It’s 4 a.m. and instead of sleep, powerlessness is on my mind. It’s a concept I’m quite familiar with, being that I’m in recovery: it’s the idea one must embrace to “take the first step.” The idea is, by admitting your powerlessness over whatever behavior or substance you are abusing, you begin on the journey of liberating yourself from the bondage of addiction. It’s a paradox I had a hard time reconciling in my early days of sobering up.

A great line about step one in some of the Alcoholics Anonymous literature plays on a loop as I stare at the ceiling. “Who cares to admit complete defeat. Practically no one, of course. Every natural instinct cries out against the idea of personal powerlessness.”

However, the list of things I’m powerless over has grown long. People, places, things, biology, global pandemics, traffic, other drivers. Outside my behavior and my attitude, there is precious little I can control. There is a great serenity that comes in accepting my small circle of influence.

This morning, however, I’m mulling over my powerlessness in relation to government. It’s Monday, November 29 and the Dawn of Omicron, the new Covid-19 variant that was discovered in South Africa. Despite knowing very little about this variant, Europe has closed its borders to flights from ten countries in Africa and today the United States is following suit, restricting travel to and from several African countries.

It’s infuriating that South Africa should be punished for their transparency and data. These countries in the developing world have been at the mercy of the West, well, forever, but they are disastrously affected by every knee-jerk travel ban we put in place due to a new variant. They aren’t getting bailed out. Livelihoods are being lost overnight. Those in extreme poverty are becoming more desperate and open to corruption. It’s happening everywhere.

I’m so broken by how politicized the response to Covid has been that I’m more afraid of how governments will weaponize a new variant than of the Omicron variant itself. This wasn’t always the case. In the early days of the pandemic, when we knew nothing, I was in favor of “two weeks to slow the spread.” I’ve written about how wrong I was and how the distrust that has set in festers and poisons my view of everything. It’s a challenge not to fall down rabbit hole after rabbit hole of conspiracy theory as I search for some semblance of rationality. Everywhere I turn, my brain struggles to reconcile the cognitive dissonance — and I feel like I’m losing my mind.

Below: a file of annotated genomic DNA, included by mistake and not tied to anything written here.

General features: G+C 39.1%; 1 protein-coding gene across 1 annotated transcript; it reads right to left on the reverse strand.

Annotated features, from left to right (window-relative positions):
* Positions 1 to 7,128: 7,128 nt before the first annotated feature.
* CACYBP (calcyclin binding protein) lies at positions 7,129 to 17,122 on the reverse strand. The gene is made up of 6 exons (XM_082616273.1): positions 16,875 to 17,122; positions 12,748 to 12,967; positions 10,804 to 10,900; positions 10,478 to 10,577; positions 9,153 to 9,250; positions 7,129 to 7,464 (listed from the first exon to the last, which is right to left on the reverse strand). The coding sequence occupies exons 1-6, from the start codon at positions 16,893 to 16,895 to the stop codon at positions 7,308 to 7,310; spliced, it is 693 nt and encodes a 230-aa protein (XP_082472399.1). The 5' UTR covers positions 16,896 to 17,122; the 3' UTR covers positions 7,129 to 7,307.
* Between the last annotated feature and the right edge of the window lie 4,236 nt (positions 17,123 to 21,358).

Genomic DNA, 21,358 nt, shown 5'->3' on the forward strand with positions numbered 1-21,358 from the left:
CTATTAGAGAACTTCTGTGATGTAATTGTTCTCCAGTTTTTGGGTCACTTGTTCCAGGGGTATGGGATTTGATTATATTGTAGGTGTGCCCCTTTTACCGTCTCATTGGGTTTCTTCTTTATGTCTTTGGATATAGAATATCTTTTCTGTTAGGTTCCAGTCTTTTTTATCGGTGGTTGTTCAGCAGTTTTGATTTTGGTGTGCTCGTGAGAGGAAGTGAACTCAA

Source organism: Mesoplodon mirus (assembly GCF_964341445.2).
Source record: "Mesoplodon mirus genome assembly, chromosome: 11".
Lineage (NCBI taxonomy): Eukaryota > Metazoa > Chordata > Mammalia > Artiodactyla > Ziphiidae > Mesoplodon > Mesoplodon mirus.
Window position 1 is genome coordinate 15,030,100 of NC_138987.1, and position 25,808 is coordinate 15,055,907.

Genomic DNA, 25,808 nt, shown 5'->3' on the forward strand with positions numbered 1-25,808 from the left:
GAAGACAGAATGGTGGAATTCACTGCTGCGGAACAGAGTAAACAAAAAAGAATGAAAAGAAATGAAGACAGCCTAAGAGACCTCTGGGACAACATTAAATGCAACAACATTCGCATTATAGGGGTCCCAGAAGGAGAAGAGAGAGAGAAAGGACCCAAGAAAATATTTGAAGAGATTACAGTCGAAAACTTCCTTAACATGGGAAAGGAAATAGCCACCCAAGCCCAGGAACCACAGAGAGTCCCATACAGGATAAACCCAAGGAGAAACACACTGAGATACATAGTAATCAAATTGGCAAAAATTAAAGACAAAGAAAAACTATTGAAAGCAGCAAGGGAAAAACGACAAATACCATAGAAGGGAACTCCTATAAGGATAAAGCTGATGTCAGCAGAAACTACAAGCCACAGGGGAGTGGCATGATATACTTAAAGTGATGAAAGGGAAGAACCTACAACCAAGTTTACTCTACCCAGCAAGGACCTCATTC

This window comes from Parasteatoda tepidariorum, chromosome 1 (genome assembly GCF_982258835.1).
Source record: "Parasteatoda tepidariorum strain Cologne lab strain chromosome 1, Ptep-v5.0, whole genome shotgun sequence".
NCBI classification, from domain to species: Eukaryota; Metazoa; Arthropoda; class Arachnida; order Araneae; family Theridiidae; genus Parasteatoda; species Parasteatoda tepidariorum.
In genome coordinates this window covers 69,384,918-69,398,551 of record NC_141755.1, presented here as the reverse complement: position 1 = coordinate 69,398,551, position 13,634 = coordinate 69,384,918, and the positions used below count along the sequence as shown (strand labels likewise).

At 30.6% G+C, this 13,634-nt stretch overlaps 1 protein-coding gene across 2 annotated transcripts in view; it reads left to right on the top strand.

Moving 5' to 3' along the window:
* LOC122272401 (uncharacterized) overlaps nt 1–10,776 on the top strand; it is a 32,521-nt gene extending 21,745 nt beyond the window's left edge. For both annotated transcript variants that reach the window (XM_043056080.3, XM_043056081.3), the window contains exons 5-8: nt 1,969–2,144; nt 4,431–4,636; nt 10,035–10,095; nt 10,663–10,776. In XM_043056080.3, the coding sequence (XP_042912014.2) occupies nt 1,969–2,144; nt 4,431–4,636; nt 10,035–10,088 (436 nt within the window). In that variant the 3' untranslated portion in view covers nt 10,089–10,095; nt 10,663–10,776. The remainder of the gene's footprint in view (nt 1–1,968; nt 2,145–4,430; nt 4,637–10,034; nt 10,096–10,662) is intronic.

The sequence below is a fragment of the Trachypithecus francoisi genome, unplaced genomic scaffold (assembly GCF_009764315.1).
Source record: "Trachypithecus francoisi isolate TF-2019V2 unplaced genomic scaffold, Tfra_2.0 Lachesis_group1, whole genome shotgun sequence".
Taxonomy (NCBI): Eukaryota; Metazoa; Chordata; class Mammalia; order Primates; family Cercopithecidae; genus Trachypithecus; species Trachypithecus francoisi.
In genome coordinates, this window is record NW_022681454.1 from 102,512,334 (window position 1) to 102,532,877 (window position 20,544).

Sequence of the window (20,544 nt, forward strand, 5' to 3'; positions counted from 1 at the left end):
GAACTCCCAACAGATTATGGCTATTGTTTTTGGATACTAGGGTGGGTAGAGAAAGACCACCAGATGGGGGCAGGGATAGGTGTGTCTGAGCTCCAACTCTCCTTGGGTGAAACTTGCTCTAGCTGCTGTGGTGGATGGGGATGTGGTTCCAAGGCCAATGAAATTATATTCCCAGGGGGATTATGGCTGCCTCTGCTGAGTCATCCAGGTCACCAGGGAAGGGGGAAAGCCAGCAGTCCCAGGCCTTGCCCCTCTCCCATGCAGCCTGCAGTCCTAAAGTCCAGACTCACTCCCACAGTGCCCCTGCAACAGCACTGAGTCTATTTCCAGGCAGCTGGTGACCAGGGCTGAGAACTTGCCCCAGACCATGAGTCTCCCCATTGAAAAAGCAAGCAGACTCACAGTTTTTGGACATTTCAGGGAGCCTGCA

It never occurred to me how much power our government has until overnight, we gave it an enormous amount. In California during the “mostly peaceful protests,” they gave us a curfew in the middle of a lockdown. Now I look around and see packed airports and flights where you have to wear masks but not if you’re eating peanuts. Petty tyrants will make sure two-year-olds keep their masks on or else kick them off the flight. Yet the stadiums for college football and NFL games are at capacity and people are screaming and yelling maskless. There is no need to prove you’re vaccinated in some places but in others, you need to show a vax card to get in.

This would all be conflicting enough, but our children are still forced to wear masks every single day, all day, to school, for eight hours. They aren’t allowed to talk to each other at lunch; to discourage conversation, schools are putting on videos during their downtime. After a year of being educated on screens (if they were lucky enough to have a screen and wifi) they are now… staring at more screens.

Depending on the state or the school or the teachers’ union, the Covid protocol for when a child tests positive is different everywhere you go. Not to mention that if your family or one child is exposed to someone else who has Covid, now all your kids have to quarantine for a week to ten days, even if they test negative. This happens every single time a child is exposed to Covid or gets it. The kids miss school. Parents have to miss work or use vacation time or find childcare. This insane overreaction over children seems disproportionate to the risks that adults are taking in stadiums, planes and bars.

In the face of Omicron, Joe Biden gave a speech in which he recommended wearing masks indoors. He did not distinguish between vaccinated or unvaccinated people, despite the CDC guidance which recommends wearing a mask indoors if you aren’t vaccinated. This kind of nonsensical inconsistency drives fear, paranoia and confusion.

I can more easily imagine how powerless the developing world feels as the West exerts what looks more and more like medical tyranny on its own shores — and the conspiracy theorists are continuously proven correct. The serenity prayer isn’t exactly working on this one as helplessness sets in. I have no idea what I can change and what I can’t. I have definitely lost the wisdom to know the difference.

This article was originally published in The Spectator’s January 2022 World edition.